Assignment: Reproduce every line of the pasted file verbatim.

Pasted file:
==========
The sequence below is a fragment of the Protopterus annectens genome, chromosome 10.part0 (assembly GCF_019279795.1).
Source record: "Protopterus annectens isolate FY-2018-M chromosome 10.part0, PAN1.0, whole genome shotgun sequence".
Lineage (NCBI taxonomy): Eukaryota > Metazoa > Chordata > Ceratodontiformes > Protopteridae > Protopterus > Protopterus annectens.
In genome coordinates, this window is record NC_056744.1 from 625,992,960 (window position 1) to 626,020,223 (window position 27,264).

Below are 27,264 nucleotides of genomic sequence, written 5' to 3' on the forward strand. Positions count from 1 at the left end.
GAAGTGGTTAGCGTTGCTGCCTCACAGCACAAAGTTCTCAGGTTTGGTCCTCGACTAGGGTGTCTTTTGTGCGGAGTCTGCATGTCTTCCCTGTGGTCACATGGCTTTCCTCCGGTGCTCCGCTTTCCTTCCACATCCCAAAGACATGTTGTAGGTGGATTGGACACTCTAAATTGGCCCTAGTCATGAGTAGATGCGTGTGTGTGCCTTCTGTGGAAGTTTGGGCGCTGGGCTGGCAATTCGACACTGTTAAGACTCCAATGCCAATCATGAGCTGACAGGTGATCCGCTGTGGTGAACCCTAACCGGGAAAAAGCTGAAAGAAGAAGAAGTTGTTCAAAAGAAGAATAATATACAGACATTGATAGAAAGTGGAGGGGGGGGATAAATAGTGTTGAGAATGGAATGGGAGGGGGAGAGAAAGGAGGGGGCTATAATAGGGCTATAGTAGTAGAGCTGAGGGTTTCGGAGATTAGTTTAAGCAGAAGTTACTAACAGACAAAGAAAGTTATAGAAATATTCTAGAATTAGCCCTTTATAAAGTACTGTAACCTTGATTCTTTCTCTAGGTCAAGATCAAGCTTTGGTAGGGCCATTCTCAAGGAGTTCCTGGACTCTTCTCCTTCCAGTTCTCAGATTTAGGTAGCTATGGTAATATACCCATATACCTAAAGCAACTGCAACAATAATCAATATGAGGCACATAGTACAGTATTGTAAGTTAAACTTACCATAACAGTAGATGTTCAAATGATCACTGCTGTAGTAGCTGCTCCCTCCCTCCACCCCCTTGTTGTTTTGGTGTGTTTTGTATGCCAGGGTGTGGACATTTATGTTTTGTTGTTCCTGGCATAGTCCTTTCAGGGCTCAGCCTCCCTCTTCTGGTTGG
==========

The sequence below is a fragment of the Protopterus annectens genome, chromosome 10.part0 (assembly GCF_019279795.1).
Source record: "Protopterus annectens isolate FY-2018-M chromosome 10.part0, PAN1.0, whole genome shotgun sequence".
Lineage (NCBI taxonomy): Eukaryota > Metazoa > Chordata > Ceratodontiformes > Protopteridae > Protopterus > Protopterus annectens.
In genome coordinates, this window is record NC_056744.1 from 625,992,960 (window position 1) to 626,020,223 (window position 27,264).

Below are 27,264 nucleotides of genomic sequence, written 5' to 3' on the forward strand. Positions count from 1 at the left end.
GAAGTGGTTAGCGTTGCTGCCTCACAGCACAAAGTTCTCAGGTTTGGTCCTCGACTAGGGTGTCTTTTGTGCGGAGTCTGCATGTCTTCCCTGTGGTCACATGGCTTTCCTCCGGTGCTCCGCTTTCCTTCCACATCCCAAAGACATGTTGTAGGTGGATTGGACACTCTAAATTGGCCCTAGTCATGAGTAGATGCGTGTGTGTGCCTTCTGTGGAAGTTTGGGCGCTGGGCTGGCAATTCGACACTGTTAAGACTCCAATGCCAATCATGAGCTGACAGGTGATCCGCTGTGGTGAACCCTAACCGGGAAAAAGCTGAAAGAAGAAGAAGTTGTTCAAAAGAAGAATAATATACAGACATTGATAGAAAGTGGAGGGGGGGGATAAATAGTGTTGAGAATGGAATGGGAGGGGGAGAGAAAGGAGGGGGCTATAATAGGGCTATAGTAGTAGAGCTGAGGGTTTCGGAGATTAGTTTAAGCAGAAGTTACTAACAGACAAAGAAAGTTATAGAAATATTCTAGAATTAGCCCTTTATAAAGTACTGTAACCTTGATTCTTTCTCTAGGTCAAGATCAAGCTTTGGTAGGGCCATTCTCAAGGAGTTCCTGGACTCTTCTCCTTCCAGTTCTCAGATTTAGGTAGCTATGGTAATATACCCATATACCTAAAGCAACTGCAACAATAATCAATATGAGGCACATAGTACAGTATTGTAAGTTAAACTTACCATAACAGTAGATGTTCAAATGATCACTGCTGTAGTAGCTGCTCCCTCCCTCCACCCCCTTGTTGTTTTGGTGTGTTTTGTATGCCAGGGTGTGGACATTTATGTTTTGTTGTTCCTGGCATAGTCCTTTCAGGGCTCAGCCTCCCTCTTCTGGTTGG